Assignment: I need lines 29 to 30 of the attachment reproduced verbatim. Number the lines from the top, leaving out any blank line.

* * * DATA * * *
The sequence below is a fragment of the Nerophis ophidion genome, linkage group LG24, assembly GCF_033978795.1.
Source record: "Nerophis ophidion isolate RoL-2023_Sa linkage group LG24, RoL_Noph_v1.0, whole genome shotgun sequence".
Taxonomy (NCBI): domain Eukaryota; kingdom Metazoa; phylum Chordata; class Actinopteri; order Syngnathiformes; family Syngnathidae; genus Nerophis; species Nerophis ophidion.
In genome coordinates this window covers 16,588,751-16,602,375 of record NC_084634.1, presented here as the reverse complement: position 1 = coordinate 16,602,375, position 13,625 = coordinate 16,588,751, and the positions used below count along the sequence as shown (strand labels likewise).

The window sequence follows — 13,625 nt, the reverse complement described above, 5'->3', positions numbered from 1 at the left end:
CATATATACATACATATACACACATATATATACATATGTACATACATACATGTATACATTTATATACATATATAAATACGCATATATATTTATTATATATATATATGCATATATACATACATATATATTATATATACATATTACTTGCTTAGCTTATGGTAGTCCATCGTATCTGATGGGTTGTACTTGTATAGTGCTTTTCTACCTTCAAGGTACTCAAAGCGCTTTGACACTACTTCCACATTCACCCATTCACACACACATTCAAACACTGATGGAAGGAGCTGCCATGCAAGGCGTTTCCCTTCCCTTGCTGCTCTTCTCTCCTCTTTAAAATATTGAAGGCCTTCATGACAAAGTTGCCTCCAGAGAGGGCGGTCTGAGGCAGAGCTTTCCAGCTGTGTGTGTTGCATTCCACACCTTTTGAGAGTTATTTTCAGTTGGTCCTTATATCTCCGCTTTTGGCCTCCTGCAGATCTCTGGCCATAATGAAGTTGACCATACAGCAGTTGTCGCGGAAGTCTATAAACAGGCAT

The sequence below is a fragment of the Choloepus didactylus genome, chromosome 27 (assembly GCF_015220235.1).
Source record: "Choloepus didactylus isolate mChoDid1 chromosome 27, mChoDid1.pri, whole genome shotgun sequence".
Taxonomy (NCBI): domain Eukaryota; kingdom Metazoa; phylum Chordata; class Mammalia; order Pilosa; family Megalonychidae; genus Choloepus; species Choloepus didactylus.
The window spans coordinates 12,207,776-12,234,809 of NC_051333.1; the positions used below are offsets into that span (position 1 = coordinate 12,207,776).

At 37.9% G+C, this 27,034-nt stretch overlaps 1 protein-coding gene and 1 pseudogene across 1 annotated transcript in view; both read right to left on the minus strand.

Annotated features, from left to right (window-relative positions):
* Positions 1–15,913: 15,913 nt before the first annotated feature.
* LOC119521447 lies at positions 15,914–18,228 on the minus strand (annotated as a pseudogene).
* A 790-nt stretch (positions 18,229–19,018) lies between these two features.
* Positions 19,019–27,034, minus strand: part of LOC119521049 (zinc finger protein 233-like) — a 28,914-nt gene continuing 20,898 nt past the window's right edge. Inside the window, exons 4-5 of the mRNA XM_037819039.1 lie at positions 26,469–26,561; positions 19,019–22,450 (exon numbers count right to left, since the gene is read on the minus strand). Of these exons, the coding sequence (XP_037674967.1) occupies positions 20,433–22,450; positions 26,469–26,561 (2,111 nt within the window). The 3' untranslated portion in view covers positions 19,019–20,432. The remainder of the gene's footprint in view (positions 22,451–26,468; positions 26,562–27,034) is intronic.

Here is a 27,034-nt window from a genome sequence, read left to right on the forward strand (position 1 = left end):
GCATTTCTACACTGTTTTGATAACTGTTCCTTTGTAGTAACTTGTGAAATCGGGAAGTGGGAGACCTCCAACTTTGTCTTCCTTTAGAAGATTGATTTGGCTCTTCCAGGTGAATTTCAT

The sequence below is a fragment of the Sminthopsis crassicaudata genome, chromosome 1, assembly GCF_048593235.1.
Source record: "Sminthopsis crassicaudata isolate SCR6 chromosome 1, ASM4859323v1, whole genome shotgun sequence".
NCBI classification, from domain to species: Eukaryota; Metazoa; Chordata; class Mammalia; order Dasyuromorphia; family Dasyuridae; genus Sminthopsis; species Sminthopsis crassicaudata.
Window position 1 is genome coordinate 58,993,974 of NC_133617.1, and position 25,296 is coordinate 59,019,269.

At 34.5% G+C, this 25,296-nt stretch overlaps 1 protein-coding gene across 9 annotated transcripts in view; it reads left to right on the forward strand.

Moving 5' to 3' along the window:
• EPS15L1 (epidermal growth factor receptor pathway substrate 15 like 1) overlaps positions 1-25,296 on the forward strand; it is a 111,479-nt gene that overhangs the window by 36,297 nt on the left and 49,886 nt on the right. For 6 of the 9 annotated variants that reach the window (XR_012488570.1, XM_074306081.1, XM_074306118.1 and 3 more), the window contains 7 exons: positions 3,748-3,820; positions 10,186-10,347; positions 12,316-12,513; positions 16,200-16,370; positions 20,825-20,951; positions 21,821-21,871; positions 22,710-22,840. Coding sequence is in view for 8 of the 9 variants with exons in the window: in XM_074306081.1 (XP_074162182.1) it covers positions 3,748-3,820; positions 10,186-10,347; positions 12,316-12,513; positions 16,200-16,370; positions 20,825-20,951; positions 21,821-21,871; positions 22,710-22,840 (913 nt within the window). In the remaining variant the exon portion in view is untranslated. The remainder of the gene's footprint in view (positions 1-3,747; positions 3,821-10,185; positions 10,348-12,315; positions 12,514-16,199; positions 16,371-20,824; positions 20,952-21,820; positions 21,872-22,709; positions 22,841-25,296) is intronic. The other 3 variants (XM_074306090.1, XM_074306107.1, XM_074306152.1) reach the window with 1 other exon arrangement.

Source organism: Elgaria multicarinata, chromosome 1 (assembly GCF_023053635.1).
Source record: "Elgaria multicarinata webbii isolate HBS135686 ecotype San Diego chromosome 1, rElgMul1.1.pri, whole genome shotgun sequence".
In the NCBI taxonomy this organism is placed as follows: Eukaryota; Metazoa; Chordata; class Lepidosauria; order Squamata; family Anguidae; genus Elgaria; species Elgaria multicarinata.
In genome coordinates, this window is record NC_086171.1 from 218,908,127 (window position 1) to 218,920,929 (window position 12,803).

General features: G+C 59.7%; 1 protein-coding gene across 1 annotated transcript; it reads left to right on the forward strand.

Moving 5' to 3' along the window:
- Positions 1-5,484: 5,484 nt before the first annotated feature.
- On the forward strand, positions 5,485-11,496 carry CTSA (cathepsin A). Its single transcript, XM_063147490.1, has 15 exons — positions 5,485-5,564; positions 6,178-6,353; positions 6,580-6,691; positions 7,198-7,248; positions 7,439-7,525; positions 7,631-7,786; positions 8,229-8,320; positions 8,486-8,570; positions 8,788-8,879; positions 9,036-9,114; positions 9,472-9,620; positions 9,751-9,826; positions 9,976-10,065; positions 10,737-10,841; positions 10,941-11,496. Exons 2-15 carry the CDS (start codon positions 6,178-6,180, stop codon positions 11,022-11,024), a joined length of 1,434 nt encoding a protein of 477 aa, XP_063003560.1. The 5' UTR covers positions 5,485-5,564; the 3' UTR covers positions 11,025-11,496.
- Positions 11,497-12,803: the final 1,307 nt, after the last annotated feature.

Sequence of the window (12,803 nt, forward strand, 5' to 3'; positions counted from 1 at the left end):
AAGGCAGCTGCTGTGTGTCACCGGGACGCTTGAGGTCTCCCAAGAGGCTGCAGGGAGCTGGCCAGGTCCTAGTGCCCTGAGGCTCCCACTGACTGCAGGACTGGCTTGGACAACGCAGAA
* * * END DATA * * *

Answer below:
In genome coordinates, this window is record NC_086171.1 from 218,908,127 (window position 1) to 218,920,929 (window position 12,803).

General features: G+C 59.7%; 1 protein-coding gene across 1 annotated transcript; it reads left to right on the forward strand.